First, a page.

The finding that somatostatin (SST) or its analogue, octreotide caused a dose-dependent reduction in exocrine pancreatic secretions triggered their research as therapeutic options for acute pancreatitis (AP), a life-threatening illness. However, the accumulative clinical trials of SST or octreotide in AP treatment present the controversial results. The insufficient secretory capacity of acinar cells in AP patients also queries the validity of traditional assumption on the effects of SST and octreotide. This reviewer updates the current pharmacological concepts of SST and octreotide in treatment of AP and the clinical strategies of their application. The impressive inhibitive effects on the massive inflammatory injury via the several signal pathways make SST as an important anti-inflammatory peptide. Furthermore, endocrine SST may decrease the sphincter tone of Oddi (SO) by its potential role on the neurocrine of SST in SO. Therefore, it should be rational that exogenous supplement of SST or octreotide for AP patients due to the plasma level of SST during AP is usually lower than that of normal. In accordance with these findings, the optimal stage of SST or octreotide administration, application in high risk population, the cost-effective dosage or duration as well as the design of suitable clinical outcomes would be the interesting topics of translational medical research for both basic scientists and clinicians.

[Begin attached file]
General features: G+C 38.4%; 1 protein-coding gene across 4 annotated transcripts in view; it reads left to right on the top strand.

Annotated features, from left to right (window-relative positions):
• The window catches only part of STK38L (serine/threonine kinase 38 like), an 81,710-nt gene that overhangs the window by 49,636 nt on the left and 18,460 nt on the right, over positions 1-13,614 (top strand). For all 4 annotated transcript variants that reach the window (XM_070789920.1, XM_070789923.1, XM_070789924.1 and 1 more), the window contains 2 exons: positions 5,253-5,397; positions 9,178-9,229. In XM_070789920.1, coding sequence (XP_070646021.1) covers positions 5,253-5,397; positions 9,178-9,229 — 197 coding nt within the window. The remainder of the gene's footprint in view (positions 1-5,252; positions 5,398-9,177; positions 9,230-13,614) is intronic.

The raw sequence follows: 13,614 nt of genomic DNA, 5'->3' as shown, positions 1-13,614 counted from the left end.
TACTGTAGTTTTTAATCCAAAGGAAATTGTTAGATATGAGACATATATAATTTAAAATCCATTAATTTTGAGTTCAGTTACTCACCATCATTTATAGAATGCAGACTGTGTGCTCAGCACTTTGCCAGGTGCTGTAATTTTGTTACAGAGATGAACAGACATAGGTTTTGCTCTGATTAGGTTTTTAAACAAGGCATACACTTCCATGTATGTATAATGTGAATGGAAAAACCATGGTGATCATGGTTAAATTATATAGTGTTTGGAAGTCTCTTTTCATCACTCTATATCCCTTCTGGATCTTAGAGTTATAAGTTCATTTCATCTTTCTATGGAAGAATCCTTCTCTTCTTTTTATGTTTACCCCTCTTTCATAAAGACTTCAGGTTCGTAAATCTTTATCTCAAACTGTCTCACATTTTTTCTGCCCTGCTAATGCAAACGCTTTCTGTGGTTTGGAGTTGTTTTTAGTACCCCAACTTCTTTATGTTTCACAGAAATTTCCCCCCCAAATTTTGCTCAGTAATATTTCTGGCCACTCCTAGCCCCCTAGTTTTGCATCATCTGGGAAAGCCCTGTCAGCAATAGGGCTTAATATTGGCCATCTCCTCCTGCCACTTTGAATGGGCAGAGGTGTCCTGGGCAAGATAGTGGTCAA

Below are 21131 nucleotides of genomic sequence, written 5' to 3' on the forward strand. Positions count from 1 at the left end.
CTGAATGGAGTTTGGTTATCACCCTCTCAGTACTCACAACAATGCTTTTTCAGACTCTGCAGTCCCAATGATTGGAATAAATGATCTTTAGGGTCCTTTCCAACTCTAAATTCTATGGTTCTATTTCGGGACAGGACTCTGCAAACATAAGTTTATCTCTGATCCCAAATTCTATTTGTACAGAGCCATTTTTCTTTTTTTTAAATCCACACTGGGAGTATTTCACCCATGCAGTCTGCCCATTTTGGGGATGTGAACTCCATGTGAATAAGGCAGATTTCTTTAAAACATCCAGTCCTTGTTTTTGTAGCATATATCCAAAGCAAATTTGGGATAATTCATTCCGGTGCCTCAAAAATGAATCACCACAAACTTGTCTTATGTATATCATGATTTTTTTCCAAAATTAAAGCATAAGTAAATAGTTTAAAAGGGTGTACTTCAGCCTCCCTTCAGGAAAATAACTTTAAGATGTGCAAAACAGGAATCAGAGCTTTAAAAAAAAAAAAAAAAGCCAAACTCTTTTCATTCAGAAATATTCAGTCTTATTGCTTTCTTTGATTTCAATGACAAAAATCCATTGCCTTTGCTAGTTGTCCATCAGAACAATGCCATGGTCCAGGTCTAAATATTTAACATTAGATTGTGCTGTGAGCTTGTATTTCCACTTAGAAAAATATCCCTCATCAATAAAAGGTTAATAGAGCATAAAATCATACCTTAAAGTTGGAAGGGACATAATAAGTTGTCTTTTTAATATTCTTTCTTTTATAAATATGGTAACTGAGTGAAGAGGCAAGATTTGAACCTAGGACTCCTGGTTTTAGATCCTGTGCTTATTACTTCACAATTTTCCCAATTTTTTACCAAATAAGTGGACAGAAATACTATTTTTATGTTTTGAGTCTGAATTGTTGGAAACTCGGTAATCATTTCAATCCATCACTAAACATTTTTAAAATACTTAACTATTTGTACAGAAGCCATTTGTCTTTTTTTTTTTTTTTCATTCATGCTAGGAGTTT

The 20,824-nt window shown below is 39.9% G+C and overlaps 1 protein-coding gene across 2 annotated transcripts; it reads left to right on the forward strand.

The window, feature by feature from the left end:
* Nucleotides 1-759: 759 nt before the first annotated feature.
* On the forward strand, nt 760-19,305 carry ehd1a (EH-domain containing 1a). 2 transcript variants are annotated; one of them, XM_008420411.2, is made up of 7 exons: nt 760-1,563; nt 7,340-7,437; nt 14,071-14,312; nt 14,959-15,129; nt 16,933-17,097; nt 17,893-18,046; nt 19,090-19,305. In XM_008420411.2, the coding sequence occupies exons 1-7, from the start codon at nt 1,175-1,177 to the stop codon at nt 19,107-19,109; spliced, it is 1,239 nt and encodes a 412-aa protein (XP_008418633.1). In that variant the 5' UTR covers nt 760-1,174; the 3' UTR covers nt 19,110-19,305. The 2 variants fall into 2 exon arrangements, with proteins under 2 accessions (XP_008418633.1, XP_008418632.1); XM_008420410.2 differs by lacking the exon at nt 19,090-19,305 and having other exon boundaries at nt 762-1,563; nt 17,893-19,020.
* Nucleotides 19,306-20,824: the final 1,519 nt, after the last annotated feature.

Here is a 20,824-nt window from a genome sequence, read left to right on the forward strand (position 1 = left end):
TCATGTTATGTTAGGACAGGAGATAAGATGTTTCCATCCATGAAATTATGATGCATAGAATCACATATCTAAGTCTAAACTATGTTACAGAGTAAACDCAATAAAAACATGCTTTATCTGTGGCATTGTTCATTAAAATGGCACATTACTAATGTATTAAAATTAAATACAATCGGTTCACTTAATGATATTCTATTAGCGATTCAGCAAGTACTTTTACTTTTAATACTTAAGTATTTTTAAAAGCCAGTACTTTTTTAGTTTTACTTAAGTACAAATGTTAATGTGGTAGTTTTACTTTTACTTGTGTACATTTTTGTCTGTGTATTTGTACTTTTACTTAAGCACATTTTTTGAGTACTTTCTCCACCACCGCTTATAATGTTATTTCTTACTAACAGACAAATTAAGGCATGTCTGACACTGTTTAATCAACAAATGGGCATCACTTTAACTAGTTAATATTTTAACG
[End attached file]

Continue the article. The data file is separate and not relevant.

Keywords: Acute pancreatitis, somatostatin, octreotide, nuclear factor kappa B, sphincter of Oddi, obesity, chronic alcoholics, APACHE II score, necrosis, trypsinogen, trypsin, hydrolase, exocrine, nasogastric, autophagy, secretagogues, acinar cells, zymogen
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